NASA’s Hubble Space Telescope has directly imaged evidence for the formation of a Jupiter-like protoplanet through what researchers describe as an “intense and violent process.” This discovery supports a long-debated theory about how planets like Jupiter form, called “disk instability.”
“Interpreting this system is extremely challenging. This is one of the reasons we needed Hubble for this project: a clean image to better separate light from the disk and any planets.”
Thayne Currie, principal investigator of the study
The new world under construction is embedded in a protoplanetary disk of dust and gas with a distinctive spiral structure that revolves around a young star estimated to be around 2 million years old. That’s about the age of our solar system when planet formation was underway. (The age of the solar system is currently 4.6 billion years.)
“Nature is smart; it can produce planets in a variety of different shapes,” said Thayne Currie of the Subaru Telescope and Eureka Scientific, principal investigator of the study.
All planets are made of material that originated in a circumstellar disk. The dominant theory for Jovian planet formation is called “core accretion,” a bottom-up approach in which disk-embedded planets grow from small objects, ranging in size from dust grains to boulders. , which collide and come together while orbiting a star. This core then slowly accumulates gas from the disk. In contrast, the disk instability approach is a top-down model in which as a massive disk around a star cools, gravity causes the disk to rapidly break apart into one or more planet-mass fragments. .
The newly formed planet, called AB Aurigae b, is probably about nine times more massive than Jupiter and orbits its host star at a distance of 8.6 billion miles, more than twice as far as Pluto is from our Sun. At that distance, it would take long, if ever, for a Jupiter-sized planet to form by accretion of the core. This leads the researchers to conclude that disk instability has allowed this planet to form at such a great distance. And it contrasts sharply with expectations of planet formation under the widely accepted core accretion model.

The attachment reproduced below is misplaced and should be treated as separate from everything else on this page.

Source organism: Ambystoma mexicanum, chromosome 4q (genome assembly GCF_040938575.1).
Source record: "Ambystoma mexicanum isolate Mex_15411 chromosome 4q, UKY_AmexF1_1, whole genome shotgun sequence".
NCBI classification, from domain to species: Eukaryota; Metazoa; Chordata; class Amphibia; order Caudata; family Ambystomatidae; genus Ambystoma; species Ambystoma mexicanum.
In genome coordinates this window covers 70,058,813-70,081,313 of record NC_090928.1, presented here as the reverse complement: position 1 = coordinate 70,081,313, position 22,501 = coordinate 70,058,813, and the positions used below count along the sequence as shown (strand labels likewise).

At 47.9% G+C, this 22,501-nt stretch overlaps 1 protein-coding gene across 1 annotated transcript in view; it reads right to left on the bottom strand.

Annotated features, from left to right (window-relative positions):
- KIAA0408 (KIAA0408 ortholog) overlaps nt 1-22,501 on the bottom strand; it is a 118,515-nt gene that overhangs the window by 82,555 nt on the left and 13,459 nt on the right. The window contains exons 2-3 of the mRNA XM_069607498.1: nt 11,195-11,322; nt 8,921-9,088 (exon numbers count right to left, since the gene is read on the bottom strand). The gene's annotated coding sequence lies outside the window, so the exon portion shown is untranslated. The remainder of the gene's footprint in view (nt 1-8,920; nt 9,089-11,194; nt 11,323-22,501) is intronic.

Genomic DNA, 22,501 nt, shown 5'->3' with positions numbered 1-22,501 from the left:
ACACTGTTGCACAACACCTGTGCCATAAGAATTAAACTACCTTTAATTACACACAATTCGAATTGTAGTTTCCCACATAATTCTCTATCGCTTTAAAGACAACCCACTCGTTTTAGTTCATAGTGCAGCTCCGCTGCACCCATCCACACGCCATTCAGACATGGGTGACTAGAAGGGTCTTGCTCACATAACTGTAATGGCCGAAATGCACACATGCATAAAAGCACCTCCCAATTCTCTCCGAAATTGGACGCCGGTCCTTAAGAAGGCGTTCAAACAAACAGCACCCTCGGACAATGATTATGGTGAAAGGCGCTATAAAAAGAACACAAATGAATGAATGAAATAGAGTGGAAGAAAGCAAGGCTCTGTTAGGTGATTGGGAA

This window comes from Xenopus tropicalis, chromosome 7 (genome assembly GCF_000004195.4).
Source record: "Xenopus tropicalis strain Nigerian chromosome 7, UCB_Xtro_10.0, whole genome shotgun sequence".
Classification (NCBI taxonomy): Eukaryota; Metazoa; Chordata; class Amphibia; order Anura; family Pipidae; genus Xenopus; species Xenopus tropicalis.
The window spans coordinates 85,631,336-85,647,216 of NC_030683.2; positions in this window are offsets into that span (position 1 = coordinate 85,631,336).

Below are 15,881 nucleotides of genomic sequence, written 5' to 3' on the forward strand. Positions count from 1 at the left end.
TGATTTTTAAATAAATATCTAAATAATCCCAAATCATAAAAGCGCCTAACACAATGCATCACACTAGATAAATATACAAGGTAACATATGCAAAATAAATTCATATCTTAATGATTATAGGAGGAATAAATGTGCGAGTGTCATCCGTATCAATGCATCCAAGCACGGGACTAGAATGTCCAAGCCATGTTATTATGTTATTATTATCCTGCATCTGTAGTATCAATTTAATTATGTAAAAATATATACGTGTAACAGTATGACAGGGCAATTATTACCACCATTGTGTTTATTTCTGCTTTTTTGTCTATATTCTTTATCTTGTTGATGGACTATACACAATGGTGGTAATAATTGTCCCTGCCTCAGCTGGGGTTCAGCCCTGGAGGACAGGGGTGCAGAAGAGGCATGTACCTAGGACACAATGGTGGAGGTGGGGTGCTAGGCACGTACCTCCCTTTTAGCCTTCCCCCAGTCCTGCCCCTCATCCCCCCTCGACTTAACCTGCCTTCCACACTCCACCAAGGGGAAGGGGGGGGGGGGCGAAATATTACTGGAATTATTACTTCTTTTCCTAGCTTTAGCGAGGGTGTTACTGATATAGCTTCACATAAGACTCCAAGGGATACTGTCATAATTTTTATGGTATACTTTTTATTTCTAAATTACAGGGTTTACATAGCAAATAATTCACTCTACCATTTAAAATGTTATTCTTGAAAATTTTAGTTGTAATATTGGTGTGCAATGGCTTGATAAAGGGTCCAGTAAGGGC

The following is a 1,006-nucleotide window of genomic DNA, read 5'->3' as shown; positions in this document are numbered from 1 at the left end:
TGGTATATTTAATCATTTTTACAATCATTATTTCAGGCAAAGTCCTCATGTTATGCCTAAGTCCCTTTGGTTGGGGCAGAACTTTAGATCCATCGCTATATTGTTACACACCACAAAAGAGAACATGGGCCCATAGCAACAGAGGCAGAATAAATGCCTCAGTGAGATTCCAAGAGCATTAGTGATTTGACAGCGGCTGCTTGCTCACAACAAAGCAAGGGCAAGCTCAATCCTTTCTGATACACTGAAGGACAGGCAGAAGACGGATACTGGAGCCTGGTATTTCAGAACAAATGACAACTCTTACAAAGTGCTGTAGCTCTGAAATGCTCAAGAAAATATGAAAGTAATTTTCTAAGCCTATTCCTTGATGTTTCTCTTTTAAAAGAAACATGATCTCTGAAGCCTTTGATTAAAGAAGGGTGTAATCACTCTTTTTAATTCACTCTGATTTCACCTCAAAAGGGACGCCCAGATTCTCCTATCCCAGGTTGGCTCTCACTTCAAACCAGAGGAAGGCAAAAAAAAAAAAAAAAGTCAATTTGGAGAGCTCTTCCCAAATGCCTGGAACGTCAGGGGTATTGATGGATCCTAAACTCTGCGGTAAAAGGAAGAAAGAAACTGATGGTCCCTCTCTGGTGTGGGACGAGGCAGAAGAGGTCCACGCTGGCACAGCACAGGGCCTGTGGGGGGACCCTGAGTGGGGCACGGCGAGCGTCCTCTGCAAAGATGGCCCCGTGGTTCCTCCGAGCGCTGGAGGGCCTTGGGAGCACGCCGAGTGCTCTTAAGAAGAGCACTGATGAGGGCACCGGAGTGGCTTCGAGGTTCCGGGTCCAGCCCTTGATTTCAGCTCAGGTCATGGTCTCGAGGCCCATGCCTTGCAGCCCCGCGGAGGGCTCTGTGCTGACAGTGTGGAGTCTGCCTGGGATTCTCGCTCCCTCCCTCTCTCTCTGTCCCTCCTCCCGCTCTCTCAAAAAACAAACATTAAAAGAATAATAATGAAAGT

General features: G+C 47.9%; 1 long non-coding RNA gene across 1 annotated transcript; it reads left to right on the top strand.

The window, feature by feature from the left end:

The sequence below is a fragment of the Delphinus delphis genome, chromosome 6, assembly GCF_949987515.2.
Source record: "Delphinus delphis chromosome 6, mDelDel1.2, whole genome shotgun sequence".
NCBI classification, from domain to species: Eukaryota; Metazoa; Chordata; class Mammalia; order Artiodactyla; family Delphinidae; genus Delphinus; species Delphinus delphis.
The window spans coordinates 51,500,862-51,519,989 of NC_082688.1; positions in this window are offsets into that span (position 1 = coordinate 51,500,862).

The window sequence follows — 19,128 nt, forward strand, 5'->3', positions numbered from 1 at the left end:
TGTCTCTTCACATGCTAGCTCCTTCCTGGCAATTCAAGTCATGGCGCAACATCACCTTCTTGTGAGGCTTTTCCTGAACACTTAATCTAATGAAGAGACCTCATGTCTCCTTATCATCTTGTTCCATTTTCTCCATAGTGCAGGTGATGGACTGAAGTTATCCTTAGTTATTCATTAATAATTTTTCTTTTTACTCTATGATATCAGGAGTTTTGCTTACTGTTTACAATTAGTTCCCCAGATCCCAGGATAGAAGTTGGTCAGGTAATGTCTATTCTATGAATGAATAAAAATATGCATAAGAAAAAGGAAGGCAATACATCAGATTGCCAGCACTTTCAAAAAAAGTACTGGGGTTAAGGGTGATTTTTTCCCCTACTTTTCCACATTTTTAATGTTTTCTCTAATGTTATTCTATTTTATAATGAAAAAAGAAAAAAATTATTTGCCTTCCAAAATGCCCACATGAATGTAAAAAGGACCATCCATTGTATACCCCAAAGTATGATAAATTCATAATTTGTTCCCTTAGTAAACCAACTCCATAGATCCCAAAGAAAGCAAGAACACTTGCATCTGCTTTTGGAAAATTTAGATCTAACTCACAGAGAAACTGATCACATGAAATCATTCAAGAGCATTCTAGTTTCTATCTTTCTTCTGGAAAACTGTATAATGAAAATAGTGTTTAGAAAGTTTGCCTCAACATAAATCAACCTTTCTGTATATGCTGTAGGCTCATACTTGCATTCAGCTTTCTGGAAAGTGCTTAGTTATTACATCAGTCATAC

The new analysis combines data from two Hubble instruments: the Space Telescope Imaging Spectrograph and Near-Infrared Camera and Multi-Object Spectrograph. These data were compared to that from a state-of-the-art planet imaging instrument called SCExAO on Japan’s Subaru 8.2-meter Telescope located on the summit of Mauna Kea, Hawaii. The large amount of data from space and ground-based telescopes was essential, because it is very difficult to distinguish between young planets and complex features in the disk that are not related to planets.
“Interpreting this system is extremely challenging,” Currie said. “This is one of the reasons we needed Hubble for this project: a clean image to better separate light from the disk and from any planets.”
Nature itself helped us, too: The vast disk of dust and gas that revolves around the star AB Aurigae is tilted almost squarely in front of our view from Earth.
Currie emphasized that Hubble’s longevity played a particular role in helping researchers measure the protoplanet’s orbit. He was originally very skeptical that AB Aurigae b was a planet. The archive data from Hubble, combined with images from Subaru, proved to be a turning point in changing their minds.
“We couldn’t detect this movement on the order of a year or two,” Currie said. “Hubble provided a time baseline, combined with data from Subaru, 13 years old, that was enough to be able to detect orbital motion.”
“This result leverages ground-based and space-based observations and we can go back in time with Hubble’s archival observations,” added Olivier Guyon of the University of Arizona, Tucson, and the Subaru Telescope, Hawaii. “AB Aurigae b has now been analyzed at multiple wavelengths and a consistent picture has emerged, one that is very robust.”
The team’s results are published in the April 4 issue of Nature Astronomy.
“This new discovery is strong evidence that some gas giant planets can form by the disk instability mechanism,” said Alan Boss of the Carnegie Institution of Science in Washington, DC. “In the end, gravity is all that counts, as the leftovers from the star-forming process will end up being pulled by gravity to form planets, one way or another.”
Understanding the early days of the formation of Jupiter-like planets provides astronomers with more context about the history of our own solar system. This discovery paves the way for future studies of the chemical composition of protoplanetary disks like AB Aurigae, including with NASA’s James Webb Space Telescope.
The Hubble Space Telescope is an international cooperative project between NASA and ESA (European Space Agency). NASA’s Goddard Space Flight Center in Greenbelt, Maryland, manages the telescope. The Space Telescope Science Institute (STScI) in Baltimore, Maryland, conducts Hubble science operations. STScI is operated for NASA by the Association of Universities for Research in Astronomy, in Washington, DC
Illustration credit: NASA, ESA, Joseph Olmsted (STScI)